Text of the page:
We generally ask for degrees which are at least a 2:1. Where an applicant has a 2:2, the marker will read the rest of the form and decide whether the candidate should be considered for good reasons based on evidence. Where there is clear evidence on the form of extenuating circumstances for achieving a 2:2, the marker can consider marking the candidate more favourably under this heading.
The GDL is considered when awarding marks for the undergraduate degree. If the highest grade (Distinction) is scored in the GDL and the candidate has a 2:1 or 2:2 undergraduate degree, this may be reflected in the marks given in the degree section. Conversely, if for example an applicant merely passed the GDL but obtained a 1st class undergraduate degree it might be an indication that the applicant is not a 1st class ‘law’ student and marks may be deducted from the undergraduate degree.
The university attended by the applicant will not play any part in the assessment.
Other post-graduate degrees are considered in the ‘Legal Experience’ or ‘Breadth of Personal Achievements and Experience’ section of the form, particularly if the course is relevant to the type of work we do.
If the marker is considering predicted marks, or is assessing the grade for a candidate who has not yet started the BPTC, the predicated/assessed mark will have to be supported by other evidence from the applicant’s academic background.
Written communication/presentation of the application form
e.g. fluency of language, clarity of expression, appropriate style and tone, persuasiveness of written advocacy
e.g. mini-pupillages, clerking, marshalling, internships, previous legal or quasi-legal experience, mooting, debating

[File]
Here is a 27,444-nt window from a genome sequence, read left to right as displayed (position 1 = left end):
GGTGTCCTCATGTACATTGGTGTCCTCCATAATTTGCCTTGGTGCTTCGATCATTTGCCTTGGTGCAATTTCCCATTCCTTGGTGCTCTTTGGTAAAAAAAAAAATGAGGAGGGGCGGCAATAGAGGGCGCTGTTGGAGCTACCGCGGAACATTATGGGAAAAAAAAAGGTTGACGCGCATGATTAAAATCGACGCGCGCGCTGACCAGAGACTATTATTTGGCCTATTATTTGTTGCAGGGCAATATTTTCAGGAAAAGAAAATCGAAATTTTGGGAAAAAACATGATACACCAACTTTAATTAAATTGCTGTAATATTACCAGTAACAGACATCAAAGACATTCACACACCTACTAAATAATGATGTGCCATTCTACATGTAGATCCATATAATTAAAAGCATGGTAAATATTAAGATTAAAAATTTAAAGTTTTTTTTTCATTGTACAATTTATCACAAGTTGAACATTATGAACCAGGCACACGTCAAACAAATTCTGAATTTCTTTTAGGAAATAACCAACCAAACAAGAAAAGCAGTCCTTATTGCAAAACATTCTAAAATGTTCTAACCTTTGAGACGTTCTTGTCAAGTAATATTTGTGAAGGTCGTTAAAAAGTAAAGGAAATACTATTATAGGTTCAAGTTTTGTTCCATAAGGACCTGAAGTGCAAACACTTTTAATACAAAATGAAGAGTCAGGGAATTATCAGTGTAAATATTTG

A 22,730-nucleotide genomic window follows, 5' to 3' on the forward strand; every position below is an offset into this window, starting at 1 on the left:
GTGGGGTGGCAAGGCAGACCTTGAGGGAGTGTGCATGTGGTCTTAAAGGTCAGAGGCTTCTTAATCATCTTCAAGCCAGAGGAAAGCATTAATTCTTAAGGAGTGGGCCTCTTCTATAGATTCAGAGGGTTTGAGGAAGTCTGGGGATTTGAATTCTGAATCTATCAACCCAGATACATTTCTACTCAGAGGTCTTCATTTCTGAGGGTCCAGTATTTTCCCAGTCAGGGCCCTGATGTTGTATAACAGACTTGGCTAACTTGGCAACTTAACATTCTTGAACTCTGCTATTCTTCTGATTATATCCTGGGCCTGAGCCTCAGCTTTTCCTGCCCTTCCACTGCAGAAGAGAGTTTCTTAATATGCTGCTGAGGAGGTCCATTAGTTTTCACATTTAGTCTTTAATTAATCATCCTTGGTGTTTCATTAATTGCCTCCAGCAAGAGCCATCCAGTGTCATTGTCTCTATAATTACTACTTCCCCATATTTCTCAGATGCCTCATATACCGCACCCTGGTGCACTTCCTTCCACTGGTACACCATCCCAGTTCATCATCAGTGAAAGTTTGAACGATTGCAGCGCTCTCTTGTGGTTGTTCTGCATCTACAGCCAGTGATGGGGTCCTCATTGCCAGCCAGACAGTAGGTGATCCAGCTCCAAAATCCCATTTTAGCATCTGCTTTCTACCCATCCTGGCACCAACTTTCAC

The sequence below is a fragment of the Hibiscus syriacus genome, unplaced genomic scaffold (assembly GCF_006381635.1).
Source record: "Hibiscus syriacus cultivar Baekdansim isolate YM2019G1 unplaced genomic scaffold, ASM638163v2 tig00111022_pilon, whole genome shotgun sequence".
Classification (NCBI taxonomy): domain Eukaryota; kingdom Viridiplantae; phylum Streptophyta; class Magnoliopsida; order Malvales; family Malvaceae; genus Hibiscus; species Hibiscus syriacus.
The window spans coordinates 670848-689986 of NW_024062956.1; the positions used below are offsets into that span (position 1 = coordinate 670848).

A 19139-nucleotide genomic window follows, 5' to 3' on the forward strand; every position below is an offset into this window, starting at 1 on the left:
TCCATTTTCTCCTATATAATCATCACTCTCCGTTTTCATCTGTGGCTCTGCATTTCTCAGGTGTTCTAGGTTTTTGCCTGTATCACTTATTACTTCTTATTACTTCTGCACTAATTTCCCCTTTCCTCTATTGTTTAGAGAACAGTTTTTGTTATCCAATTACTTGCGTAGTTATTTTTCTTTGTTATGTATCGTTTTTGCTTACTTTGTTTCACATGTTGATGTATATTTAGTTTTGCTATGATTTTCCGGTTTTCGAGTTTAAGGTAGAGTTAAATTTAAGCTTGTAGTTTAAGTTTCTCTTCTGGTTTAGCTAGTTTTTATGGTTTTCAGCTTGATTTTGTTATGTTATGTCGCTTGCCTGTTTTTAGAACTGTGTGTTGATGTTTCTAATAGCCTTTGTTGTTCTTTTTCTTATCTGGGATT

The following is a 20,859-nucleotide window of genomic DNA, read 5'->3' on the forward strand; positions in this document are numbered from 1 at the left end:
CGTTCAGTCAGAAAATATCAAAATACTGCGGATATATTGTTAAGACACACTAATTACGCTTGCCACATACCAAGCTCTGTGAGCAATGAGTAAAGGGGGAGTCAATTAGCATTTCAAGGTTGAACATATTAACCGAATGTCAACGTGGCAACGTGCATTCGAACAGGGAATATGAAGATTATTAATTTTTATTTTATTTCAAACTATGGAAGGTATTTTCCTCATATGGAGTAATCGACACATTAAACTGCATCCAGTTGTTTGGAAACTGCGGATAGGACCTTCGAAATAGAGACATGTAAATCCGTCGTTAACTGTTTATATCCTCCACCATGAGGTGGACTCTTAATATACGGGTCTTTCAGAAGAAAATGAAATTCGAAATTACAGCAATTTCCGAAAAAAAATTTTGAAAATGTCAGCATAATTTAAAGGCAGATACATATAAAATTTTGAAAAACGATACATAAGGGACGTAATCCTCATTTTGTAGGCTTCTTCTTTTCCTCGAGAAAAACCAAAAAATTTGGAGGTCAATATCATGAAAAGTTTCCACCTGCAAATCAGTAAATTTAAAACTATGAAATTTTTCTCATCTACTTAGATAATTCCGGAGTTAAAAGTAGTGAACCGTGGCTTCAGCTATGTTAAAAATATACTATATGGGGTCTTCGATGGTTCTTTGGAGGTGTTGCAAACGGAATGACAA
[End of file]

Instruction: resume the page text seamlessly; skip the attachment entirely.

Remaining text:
We bear in mind that someone without funding might not be able to carry out as much unpaid work experience, and that applicants can gain relevant experience doing other things.
We are looking for quality, not quantity. Applicants should have set out what they have learned from their experiences and how it has strengthened their application. They will not score highly if they have simply given a list of their work experience.
Breadth of personal achievements and experience
e.g. a specific project planned and executed, a previous non-legal career or work experience, voluntary work, prizes or awards
This may include those candidates who have had to self-finance their studies, which is an achievement in itself.
Reason/motivation for wishing to become a barrister
e.g. why the applicant wants to be a barrister and what skills they have which will make them a good barrister
This should be backed up with evidence of e.g. written skills, advocacy, problem-solving and organisational skills
Interest in practising at Red Lion Chambers
e.g. evidence of interest in criminal law and “crime plus”, an understanding of the reality of what Red Lion Chambers does and of the difficulties facing the profession
Marks are awarded in this category for interest in the sort of work we do, not just interest in Red Lion Chambers specifically.
Any other comments
This may include:
a) any particular reason why in the marker’s view this applicant should be interviewed;
b) any reasonable adjustments we need to make for an applicant’s disability;
c) any extenuating circumstances which have not already been factored into the marking above and which the marker thinks we should take into account.
Please note: Red Lion Chambers no longer assesses applicants based upon their secondary education. Furthermore, if an applicant’s academic achievement at university and post-graduate level does not reflect their academic ability, the applicant is invited to explain these mitigating circumstances on the application form and provide other evidence on the form of academic ability.
Candidates are invited to inform us of any reasonable adjustments they may require.
Chambers has a strong record of recruiting tenants from our probationary tenants.
We are not currently recruiting probationary tenants.